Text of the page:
social empathy identifying with others and gaining a sense of belonging finding a basis for conversation and social interaction having a substitute for real-life companionship helping to carry out social roles enabling one to connect with family. friends and society .Theory 3: Uses and Gratifications Theory  Integration and Social Interaction       gaining insight into circumstances of others.

Theory 3: Uses and Gratifications Theory  Personal Identity     finding reinforcement for personal values finding models of behaviour identifying with valued other (in the media) gaining insight into one's self .

or being diverted. from problems relaxing getting intrinsic cultural or aesthetic enjoyment filling time emotional release .Theory 3: Uses and Gratifications Theory  Entertainment      escaping.

U&G: Example  What do you think are the uses and gratifications of watching a quiz show? .

The Uses and Gratifications of a Quiz Show  Information/Education      I find I know more than I thought I find I have improved myself I feel respect for the people on the programme I think over some of the questions afterwards It‟s educational .

The Uses and Gratifications of a Quiz Show  Integration/Social Interaction       I look forward to talking about it with others I like competing with other people watching with me I like working together with the family on the answers The children get a lot out of it It brings the family together sharing the same interest It is a topic of conversation afterwards .

The Uses and Gratifications of a Quiz Show  Personal Identity      I can compare myself with the experts I like to imagine that I am on the programme and doing well I feel pleased that the side I favour has actually won I am reminded of when I was in school I laugh at the contestants‟ mistakes .

The Uses and Gratifications of a Quiz Show  Entertainment/Diversion      I like the excitement of a close finish I like to forget my worries for a while I like trying to guess the winner Having got the answer right I feel really good I get involved in the competition .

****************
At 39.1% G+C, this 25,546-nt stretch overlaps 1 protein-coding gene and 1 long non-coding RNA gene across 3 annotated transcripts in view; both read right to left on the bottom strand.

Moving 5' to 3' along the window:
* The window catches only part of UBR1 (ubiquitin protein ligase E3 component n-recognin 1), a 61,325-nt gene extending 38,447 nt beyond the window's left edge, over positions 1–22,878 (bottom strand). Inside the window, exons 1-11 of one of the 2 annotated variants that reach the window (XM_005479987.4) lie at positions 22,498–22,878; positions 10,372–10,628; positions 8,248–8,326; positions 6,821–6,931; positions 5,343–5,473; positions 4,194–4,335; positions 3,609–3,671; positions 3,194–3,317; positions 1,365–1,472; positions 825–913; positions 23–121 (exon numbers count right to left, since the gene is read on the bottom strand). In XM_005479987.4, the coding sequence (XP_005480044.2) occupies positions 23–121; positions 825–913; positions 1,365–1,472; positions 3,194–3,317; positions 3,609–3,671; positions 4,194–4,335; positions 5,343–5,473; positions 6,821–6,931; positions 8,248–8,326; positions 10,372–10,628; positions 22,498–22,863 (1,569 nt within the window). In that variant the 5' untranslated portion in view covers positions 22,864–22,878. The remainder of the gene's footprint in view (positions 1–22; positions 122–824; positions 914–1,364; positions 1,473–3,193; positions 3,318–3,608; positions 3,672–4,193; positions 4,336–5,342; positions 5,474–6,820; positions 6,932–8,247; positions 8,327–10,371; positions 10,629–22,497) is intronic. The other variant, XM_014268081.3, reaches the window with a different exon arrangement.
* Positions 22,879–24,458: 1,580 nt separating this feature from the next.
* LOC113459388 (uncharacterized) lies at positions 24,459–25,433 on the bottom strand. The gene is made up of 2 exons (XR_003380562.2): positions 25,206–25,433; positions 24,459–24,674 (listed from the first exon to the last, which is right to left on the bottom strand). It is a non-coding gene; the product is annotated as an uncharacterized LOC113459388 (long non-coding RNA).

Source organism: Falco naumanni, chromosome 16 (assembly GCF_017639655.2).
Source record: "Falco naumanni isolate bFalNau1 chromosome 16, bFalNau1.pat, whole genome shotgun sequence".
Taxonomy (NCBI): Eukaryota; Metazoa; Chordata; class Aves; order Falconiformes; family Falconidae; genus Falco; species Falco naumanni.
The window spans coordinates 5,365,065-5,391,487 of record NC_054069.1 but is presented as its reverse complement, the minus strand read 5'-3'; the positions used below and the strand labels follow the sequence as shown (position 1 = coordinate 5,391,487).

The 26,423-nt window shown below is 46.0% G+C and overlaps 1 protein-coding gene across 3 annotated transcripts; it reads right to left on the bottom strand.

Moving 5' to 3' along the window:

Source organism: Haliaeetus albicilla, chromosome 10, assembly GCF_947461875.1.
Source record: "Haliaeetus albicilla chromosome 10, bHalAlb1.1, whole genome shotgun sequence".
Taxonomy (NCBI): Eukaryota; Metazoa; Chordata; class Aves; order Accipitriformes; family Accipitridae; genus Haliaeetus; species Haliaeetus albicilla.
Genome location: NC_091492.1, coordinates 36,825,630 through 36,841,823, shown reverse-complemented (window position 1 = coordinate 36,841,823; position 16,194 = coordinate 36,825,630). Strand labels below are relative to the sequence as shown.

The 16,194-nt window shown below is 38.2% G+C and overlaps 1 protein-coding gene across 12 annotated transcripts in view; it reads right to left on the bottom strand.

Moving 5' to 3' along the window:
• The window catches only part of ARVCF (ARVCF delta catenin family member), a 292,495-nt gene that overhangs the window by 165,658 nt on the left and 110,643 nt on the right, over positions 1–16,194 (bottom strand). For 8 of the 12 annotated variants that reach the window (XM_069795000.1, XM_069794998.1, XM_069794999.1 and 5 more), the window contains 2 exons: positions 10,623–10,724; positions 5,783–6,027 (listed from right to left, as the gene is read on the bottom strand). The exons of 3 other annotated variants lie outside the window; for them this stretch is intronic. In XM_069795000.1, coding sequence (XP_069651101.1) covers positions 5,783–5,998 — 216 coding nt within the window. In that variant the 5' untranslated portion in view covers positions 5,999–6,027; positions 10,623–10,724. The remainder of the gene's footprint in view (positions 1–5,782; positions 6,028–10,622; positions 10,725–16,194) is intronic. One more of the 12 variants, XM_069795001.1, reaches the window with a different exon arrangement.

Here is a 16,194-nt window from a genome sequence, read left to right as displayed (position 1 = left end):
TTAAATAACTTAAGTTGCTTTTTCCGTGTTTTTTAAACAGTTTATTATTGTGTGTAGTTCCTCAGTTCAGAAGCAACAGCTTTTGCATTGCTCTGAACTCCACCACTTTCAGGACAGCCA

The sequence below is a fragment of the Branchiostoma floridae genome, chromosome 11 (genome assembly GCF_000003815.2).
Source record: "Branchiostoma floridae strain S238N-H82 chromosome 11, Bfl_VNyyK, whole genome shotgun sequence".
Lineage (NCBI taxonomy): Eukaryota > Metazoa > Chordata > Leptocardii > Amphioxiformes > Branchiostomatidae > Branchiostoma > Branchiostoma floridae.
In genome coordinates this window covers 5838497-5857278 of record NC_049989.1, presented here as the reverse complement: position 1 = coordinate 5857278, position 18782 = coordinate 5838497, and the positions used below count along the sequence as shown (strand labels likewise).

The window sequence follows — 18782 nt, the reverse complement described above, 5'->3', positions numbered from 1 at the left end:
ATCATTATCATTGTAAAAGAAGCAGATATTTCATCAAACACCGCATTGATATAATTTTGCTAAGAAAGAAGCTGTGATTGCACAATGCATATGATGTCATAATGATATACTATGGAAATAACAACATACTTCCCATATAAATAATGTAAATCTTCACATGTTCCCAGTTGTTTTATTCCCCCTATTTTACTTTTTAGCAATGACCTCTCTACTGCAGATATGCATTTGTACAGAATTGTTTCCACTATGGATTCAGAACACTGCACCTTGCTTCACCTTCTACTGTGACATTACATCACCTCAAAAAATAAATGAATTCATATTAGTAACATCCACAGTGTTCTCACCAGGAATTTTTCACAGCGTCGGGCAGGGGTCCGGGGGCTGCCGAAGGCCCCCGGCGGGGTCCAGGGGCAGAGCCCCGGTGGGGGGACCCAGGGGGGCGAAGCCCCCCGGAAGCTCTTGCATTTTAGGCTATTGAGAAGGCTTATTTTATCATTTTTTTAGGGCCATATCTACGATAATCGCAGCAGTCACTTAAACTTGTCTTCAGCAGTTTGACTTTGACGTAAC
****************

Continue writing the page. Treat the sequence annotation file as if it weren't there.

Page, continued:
Criticisms of Uses and Gratifications Theory  we do not always have complete choice as to what we receive from the media    imposed by our environment limited options minorities feel that the media does not provide for them the texts that they want to use. .

Criticisms of Uses and Gratifications Theory  we do not always have complete choice as to what we receive from the media    imposed by our environment limited options minorities feel that the media does not provide for them the texts that they want to use. .

. Based on the idea that no text has one simple meaning audience themselves help to create the meaning of the text We all decode the texts that we encounter in individual ways which may be a result of our upbringing. the place where we are at the time or in fact any combination of these and all kinds of other factors. the mood that we are in.Reception Analysis       Evolution of Uses and Gratifications U&G: looks at how we use media Reception looks at what we see.

factors such as a gender. and the context of the time we are living in can be enormously important when we make the meaning or a text.Reception Analysis     Not just how much we enjoy the text: we will actually create a different meaning for it as well. our place in society. Strength: concentrates on the individual and takes into account the complexity of individual response Weakness: ignores the context of everyday life .